Dell Struggles in Post-PC World

The computing market is headed where {complink 1544|Dell Inc.} is weakest. The company has no easily recognizable offerings in the tablet PC or smartphone markets, but that's where demand is booming and not in the consumer and enterprise computer segments Dell once dominated and where it is still one of the leading players.

Dell isn't alone. Many other PC manufacturers that have yet to find their footing in the new world of small format computing are facing a similar problem — how to maintain product relevance in a market fascinated with tablets and smartphones and dominated primarily by {complink 379|Apple Inc.} and {complink 4751|Samsung Electronics Co. Ltd.}. Aside from these two rivals, the other competitors in the tablet and smartphone markets are hanging on tightly to wafer-thin market shares, fueling speculation that some of these may have to exit the sector to stop losing money.

It's not that Dell is losing money. The company has too many other competitive products to slide into the red simply because of declining demand for PCs from consumers and corporate buyers. For the fiscal 2013 first quarter ended May 4, Dell reported net income of $635 million, down from $945 million in the year-ago quarter. Sales fell 10 percent on a sequential basis and 4 percent year-over-year, to $14.4 billion from $15 billion in the first quarter of fiscal 2012. The decline was a surprise to both investors and even Dell executives who attributed it to poor sales execution, a weakening global economic environment, and pressure from competing platforms, essentially tablets and smartphones.

Brian Gladden, Dell's CFO explained further during a conference call with analysts:

    There are a few key causes to the [revenue] shortfall. Our sales execution was not up to our expectations, and we've made changes to improve this as we head into the second quarter. The demand environment was tougher than we planned, and I'd specifically highlight weaker demand in markets like EMEA and parts of Asia, in addition to public markets.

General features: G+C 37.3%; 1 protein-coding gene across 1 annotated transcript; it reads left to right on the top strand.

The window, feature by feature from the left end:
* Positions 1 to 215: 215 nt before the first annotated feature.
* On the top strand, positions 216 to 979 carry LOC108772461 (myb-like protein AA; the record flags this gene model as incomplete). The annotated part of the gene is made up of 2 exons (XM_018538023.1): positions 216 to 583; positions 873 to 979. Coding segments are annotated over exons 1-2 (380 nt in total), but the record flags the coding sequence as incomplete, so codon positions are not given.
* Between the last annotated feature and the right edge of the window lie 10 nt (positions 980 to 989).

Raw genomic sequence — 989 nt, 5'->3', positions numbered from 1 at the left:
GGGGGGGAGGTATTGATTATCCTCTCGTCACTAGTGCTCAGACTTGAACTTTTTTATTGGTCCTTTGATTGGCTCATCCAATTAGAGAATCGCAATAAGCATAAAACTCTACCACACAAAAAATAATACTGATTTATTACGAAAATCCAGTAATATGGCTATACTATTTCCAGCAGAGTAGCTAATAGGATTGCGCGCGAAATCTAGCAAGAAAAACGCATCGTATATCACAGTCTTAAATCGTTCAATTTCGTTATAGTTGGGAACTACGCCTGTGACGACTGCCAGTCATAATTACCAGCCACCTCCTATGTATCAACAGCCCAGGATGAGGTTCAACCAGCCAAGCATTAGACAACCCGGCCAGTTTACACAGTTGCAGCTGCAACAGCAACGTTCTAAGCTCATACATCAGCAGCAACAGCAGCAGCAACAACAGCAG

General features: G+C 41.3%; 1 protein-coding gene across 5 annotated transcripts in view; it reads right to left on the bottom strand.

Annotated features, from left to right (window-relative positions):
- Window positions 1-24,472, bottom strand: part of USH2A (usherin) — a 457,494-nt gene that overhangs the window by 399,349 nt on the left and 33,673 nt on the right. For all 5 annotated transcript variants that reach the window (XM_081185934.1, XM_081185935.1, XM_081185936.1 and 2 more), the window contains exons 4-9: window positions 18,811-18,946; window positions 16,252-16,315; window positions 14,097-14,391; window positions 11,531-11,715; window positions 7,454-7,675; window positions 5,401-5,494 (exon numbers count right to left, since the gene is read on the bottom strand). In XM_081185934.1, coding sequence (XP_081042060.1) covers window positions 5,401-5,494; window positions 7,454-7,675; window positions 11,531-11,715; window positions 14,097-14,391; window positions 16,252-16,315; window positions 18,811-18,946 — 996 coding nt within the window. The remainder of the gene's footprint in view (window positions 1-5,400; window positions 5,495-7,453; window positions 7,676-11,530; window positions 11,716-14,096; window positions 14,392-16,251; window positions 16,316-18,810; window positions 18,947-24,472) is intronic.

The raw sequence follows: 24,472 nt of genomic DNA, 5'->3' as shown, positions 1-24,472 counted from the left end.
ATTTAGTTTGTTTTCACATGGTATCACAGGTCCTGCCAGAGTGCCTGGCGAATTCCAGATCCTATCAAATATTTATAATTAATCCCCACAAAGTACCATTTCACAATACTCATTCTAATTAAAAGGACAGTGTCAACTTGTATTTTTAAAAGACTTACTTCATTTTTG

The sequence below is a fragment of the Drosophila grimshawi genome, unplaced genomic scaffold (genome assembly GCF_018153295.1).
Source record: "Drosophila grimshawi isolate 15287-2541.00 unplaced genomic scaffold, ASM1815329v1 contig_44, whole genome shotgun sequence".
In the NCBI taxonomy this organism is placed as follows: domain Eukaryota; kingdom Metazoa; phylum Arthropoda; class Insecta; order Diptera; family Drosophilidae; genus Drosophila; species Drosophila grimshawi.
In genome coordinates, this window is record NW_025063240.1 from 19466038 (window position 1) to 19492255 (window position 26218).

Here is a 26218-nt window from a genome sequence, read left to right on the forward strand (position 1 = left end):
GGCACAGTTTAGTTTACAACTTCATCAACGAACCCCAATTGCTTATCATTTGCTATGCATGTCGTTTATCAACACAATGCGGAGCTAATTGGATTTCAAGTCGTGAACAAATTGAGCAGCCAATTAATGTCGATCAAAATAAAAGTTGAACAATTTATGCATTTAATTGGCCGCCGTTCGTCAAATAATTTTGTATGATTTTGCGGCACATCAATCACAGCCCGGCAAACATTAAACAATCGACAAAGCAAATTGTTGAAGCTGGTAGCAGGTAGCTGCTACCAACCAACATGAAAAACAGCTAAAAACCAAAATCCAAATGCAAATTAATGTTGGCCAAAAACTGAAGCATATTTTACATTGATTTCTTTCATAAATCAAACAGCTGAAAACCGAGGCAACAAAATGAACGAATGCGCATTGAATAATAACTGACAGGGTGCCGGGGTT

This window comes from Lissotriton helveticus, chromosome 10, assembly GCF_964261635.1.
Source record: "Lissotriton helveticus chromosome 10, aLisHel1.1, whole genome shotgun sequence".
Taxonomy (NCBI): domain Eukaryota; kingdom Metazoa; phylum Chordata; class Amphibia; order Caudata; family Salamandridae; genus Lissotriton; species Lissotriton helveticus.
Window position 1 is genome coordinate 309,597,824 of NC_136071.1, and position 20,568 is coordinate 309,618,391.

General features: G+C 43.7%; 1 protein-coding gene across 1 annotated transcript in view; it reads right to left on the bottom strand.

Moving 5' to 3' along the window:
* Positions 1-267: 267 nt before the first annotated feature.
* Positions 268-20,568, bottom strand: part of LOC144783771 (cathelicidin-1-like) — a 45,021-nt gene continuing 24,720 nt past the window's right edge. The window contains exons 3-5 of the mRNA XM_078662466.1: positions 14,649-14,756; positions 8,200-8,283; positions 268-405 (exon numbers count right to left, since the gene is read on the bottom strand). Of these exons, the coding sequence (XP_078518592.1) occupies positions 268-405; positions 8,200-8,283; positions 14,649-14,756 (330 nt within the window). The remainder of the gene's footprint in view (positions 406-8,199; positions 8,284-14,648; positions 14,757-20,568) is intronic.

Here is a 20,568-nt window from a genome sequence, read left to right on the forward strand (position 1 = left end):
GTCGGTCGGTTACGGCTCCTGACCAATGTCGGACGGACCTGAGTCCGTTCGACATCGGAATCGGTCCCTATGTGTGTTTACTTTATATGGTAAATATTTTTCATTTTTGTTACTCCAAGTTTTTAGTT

Finally, we're seeing a more challenging competitive environment in a few areas of the business. Our notebook business contracted 10 percent, as we saw a more aggressive competitive environment, particularly in the entry level and emerging markets. We believe some of the tougher competitive environment can be attributed to channel inventory rebuilding, following the hard disk issues of the past two quarters. In addition, we're seeing more consumer IT spending diverted to alternative mobile computing devices. These dynamics impacted both our revenue and margins for the quarter.

As rising sales of tablet PCs and smartphones eat into demand for personal computers, manufacturers that don't have a strong position in the hotter product sectors have engaged in a savage PC pricing war to gain market share. Gladden said Dell was concerned “about the impact of the competitive pricing environment” but the company isn't in a strong enough position to withstand the onslaught. It has no compelling tablet or smartphone offering to rival Apple's iPad/iPhone or the Galaxy smartphone from Samsung. To keep its market share, Dell may have to dive again into the low-end PC market, an area it previously shunned to stave off downward margin pressures.

If Dell and rivals in the same position are expecting any relief from corporate IT spending, they should rather brace for a further pounding. Although enterprise IT requirements are typically different than those of the consumer electronics market, the dividing line is beginning to blur slowly. Enterprise users are transitioning more functionalities to tablets and largely ignoring desktop PCs. While demand for notebooks is expected to remain strong for a while, many companies are exploring the utility of tablets for workers, especially those in sales for whom mobility, ease of use, and graphics are highly important.

Dell executives insist they aren't too worried about sales erosion in the enterprise PC market. I think they should be. While tablets may not completely replace notebooks for some users, they are being used as supplementary devices and therefore reducing the amount companies can spend on other IT equipment. Said Stephen Felice, president and chief commercial officer at Dell:

    Consumer spending on desktops and notebooks continues to be under pressure, and much of the growth in Consumer has migrated to entry-level products in emerging markets, where we've chosen not to participate. We're also seeing some IT spending prioritized to purchase other mobile devices. Now this is mostly a consumer dynamic, but there is clearly some impact in areas of commercial as well.